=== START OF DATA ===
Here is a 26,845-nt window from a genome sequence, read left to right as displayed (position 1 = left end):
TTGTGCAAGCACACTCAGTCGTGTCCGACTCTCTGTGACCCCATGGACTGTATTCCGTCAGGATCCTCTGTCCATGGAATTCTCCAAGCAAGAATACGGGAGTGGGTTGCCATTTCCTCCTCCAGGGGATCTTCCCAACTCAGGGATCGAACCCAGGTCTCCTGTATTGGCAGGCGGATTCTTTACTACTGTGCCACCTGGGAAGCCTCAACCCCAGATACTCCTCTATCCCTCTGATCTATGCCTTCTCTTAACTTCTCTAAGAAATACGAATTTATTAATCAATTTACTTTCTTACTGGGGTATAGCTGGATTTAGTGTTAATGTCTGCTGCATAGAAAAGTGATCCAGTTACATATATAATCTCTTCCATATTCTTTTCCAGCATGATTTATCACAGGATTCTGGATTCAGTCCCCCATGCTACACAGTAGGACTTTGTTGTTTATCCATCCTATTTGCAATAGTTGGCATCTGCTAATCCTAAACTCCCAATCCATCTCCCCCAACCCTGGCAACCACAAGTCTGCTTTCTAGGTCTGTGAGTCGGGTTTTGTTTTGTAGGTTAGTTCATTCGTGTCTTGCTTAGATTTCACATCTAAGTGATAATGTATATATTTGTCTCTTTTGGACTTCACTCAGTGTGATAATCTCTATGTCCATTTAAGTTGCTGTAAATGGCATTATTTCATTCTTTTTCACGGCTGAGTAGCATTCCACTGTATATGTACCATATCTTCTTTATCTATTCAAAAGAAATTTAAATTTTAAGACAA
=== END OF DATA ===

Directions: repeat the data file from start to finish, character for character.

Here is a 26,845-nt window from a genome sequence, read left to right as displayed (position 1 = left end):
TTGTGCAAGCACACTCAGTCGTGTCCGACTCTCTGTGACCCCATGGACTGTATTCCGTCAGGATCCTCTGTCCATGGAATTCTCCAAGCAAGAATACGGGAGTGGGTTGCCATTTCCTCCTCCAGGGGATCTTCCCAACTCAGGGATCGAACCCAGGTCTCCTGTATTGGCAGGCGGATTCTTTACTACTGTGCCACCTGGGAAGCCTCAACCCCAGATACTCCTCTATCCCTCTGATCTATGCCTTCTCTTAACTTCTCTAAGAAATACGAATTTATTAATCAATTTACTTTCTTACTGGGGTATAGCTGGATTTAGTGTTAATGTCTGCTGCATAGAAAAGTGATCCAGTTACATATATAATCTCTTCCATATTCTTTTCCAGCATGATTTATCACAGGATTCTGGATTCAGTCCCCCATGCTACACAGTAGGACTTTGTTGTTTATCCATCCTATTTGCAATAGTTGGCATCTGCTAATCCTAAACTCCCAATCCATCTCCCCCAACCCTGGCAACCACAAGTCTGCTTTCTAGGTCTGTGAGTCGGGTTTTGTTTTGTAGGTTAGTTCATTCGTGTCTTGCTTAGATTTCACATCTAAGTGATAATGTATATATTTGTCTCTTTTGGACTTCACTCAGTGTGATAATCTCTATGTCCATTTAAGTTGCTGTAAATGGCATTATTTCATTCTTTTTCACGGCTGAGTAGCATTCCACTGTATATGTACCATATCTTCTTTATCTATTCAAAAGAAATTTAAATTTTAAGACAA